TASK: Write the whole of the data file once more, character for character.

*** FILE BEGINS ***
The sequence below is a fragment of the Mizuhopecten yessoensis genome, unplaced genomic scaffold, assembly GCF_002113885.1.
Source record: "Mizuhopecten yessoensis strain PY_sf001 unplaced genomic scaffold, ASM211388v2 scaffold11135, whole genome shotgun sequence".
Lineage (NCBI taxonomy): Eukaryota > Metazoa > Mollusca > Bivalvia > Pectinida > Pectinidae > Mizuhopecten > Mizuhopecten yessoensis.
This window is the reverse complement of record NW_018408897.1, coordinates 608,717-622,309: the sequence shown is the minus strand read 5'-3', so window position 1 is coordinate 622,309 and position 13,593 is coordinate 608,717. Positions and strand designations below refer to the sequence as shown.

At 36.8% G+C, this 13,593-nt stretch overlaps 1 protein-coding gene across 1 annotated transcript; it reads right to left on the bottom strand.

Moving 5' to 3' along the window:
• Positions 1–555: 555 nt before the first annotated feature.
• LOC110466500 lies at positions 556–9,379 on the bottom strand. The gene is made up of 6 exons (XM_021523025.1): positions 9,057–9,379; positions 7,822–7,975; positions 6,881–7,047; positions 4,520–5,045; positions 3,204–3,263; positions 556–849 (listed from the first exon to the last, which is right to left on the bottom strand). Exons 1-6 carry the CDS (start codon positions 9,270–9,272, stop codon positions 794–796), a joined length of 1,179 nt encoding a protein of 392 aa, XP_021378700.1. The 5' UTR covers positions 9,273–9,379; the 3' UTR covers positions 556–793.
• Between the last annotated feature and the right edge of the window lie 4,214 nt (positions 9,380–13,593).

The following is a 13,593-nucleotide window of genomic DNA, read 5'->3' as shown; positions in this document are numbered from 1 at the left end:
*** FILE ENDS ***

The sequence below is a fragment of the Mizuhopecten yessoensis genome, unplaced genomic scaffold, assembly GCF_002113885.1.
Source record: "Mizuhopecten yessoensis strain PY_sf001 unplaced genomic scaffold, ASM211388v2 scaffold11135, whole genome shotgun sequence".
Lineage (NCBI taxonomy): Eukaryota > Metazoa > Mollusca > Bivalvia > Pectinida > Pectinidae > Mizuhopecten > Mizuhopecten yessoensis.
This window is the reverse complement of record NW_018408897.1, coordinates 608,717-622,309: the sequence shown is the minus strand read 5'-3', so window position 1 is coordinate 622,309 and position 13,593 is coordinate 608,717. Positions and strand designations below refer to the sequence as shown.

At 36.8% G+C, this 13,593-nt stretch overlaps 1 protein-coding gene across 1 annotated transcript; it reads right to left on the bottom strand.

Moving 5' to 3' along the window:
• Positions 1–555: 555 nt before the first annotated feature.
• LOC110466500 lies at positions 556–9,379 on the bottom strand. The gene is made up of 6 exons (XM_021523025.1): positions 9,057–9,379; positions 7,822–7,975; positions 6,881–7,047; positions 4,520–5,045; positions 3,204–3,263; positions 556–849 (listed from the first exon to the last, which is right to left on the bottom strand). Exons 1-6 carry the CDS (start codon positions 9,270–9,272, stop codon positions 794–796), a joined length of 1,179 nt encoding a protein of 392 aa, XP_021378700.1. The 5' UTR covers positions 9,273–9,379; the 3' UTR covers positions 556–793.
• Between the last annotated feature and the right edge of the window lie 4,214 nt (positions 9,380–13,593).

The following is a 13,593-nucleotide window of genomic DNA, read 5'->3' as shown; positions in this document are numbered from 1 at the left end: